Sidedressing, regardless of how N rate was chosen, was an effective strategy for N delivery this year. In my tests near Columbia, sidedress treatments on average yielded 44 bu/acre more than preplant treatments. Plots with sidedress N had N deficiency symptoms in August, but the symptoms were much more severe in plots that received their only N application just before planting.
In twelve 2008 demonstration fields for which our analyses are finished, sensor-based sidedressing is $29/acre ahead of sidedressing a flat rate chosen by the producer. This is due to several fields where the sensors diagnosed that N need was on average higher than the rate chosen by the producer, and the diagnosis was correct, resulting in higher yields than with the producer N rate. This comparison did not include a timing component. I feel sure that the same producer N rate, applied all pre-plant, would have produced even lower yields due to N loss before crop uptake. The benefits of sensorbased management in 2008 were due to both timing of the main N application and more accurate diagnosis of the crop's N need.
In contrast, economic benefits to sensor use in our past on-farm demonstrations (2004-2007) have been primarily due to savings on nitrogen fertilizer. In those fields, we saved an average of 23 lb N/acre relative to the rate the producer would normally use with no effect on average yield. Our biggest goal with sensor-based N management is to cut back in smart places–places where the soil is supplying a substantial amount of N to the crop, so that reducing the fertilizer rate doesn't hurt yield.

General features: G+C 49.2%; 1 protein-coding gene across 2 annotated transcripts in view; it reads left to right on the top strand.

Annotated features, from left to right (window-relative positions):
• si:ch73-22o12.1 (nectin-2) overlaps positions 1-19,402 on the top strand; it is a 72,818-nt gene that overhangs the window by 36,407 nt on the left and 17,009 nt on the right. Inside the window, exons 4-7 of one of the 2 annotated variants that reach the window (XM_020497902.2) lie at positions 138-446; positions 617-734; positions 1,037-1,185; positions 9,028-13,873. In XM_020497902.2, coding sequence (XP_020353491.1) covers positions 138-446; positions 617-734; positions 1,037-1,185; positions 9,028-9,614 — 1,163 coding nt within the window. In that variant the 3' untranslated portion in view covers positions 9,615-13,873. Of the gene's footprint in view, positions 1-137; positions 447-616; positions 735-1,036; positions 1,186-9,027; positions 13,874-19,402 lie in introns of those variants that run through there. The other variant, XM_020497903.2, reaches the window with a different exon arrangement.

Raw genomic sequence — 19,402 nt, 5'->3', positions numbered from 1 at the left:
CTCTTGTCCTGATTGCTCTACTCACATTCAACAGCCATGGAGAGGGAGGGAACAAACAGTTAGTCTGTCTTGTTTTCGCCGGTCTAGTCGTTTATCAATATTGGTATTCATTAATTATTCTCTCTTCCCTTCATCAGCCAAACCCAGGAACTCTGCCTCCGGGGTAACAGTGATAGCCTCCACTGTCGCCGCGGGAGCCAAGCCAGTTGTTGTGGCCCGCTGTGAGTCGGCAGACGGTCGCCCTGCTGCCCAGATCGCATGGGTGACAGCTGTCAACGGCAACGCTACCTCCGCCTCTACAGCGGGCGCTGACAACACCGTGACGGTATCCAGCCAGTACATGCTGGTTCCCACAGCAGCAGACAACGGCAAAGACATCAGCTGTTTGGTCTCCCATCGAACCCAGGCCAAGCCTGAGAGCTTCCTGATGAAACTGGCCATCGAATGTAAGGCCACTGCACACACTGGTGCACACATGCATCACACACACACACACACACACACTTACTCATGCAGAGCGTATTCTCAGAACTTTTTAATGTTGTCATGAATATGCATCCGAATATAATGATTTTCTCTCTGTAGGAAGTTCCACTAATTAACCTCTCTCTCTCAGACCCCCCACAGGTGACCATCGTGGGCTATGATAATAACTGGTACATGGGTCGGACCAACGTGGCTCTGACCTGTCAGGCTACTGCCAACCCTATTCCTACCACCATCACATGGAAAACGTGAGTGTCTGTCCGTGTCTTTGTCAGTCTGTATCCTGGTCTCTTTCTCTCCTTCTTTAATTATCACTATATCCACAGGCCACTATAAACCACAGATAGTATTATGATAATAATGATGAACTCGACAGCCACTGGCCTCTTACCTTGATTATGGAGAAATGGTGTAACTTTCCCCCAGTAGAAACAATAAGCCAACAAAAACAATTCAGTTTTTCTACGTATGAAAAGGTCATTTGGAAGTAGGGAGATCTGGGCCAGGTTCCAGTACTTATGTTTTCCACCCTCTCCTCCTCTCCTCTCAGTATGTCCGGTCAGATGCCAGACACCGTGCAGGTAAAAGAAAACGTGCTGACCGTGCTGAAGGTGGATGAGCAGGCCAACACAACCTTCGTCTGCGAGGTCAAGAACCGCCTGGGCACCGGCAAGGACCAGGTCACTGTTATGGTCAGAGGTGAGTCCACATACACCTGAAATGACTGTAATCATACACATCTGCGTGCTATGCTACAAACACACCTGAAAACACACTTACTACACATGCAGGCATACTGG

In those places where cutting back on N fertilizer rate doesn't hurt yield, NOT cutting back on N means that there will be unused N left in the soil after harvest. In winter and spring, precipitation is greater than evaporation, with excess water moving down and sideways off of fields. Chances are good that the unused N will move with the water (as nitrate) and end up emerging in a spring or seep. In order to help producers to avoid this scenario, the Natural Resources Conservation Service has made sensor guided sidedressing eligible for cost-share assistance in its EQIP program. The incentive for 2009 is $36.70/ acre/year with a 2-year commitment to the practice. The Missouri Department of Natural Resources also supports the practice and has funded our on-farm demonstrations in 2007 and 2008.
Everyone wants the nitrogen to end up in the crop and not in the water. Crop sensorsare one of the new tools that can help producers to accomplish this goal.
The main reason that sensors can improve nitrogen management is the wide range in how much N the soil supplies to the crop. The amount supplied by soil can vary widely from field to field, from year to year, and from place to place within a field. This makes the best N fertilizer rate difficult to predict.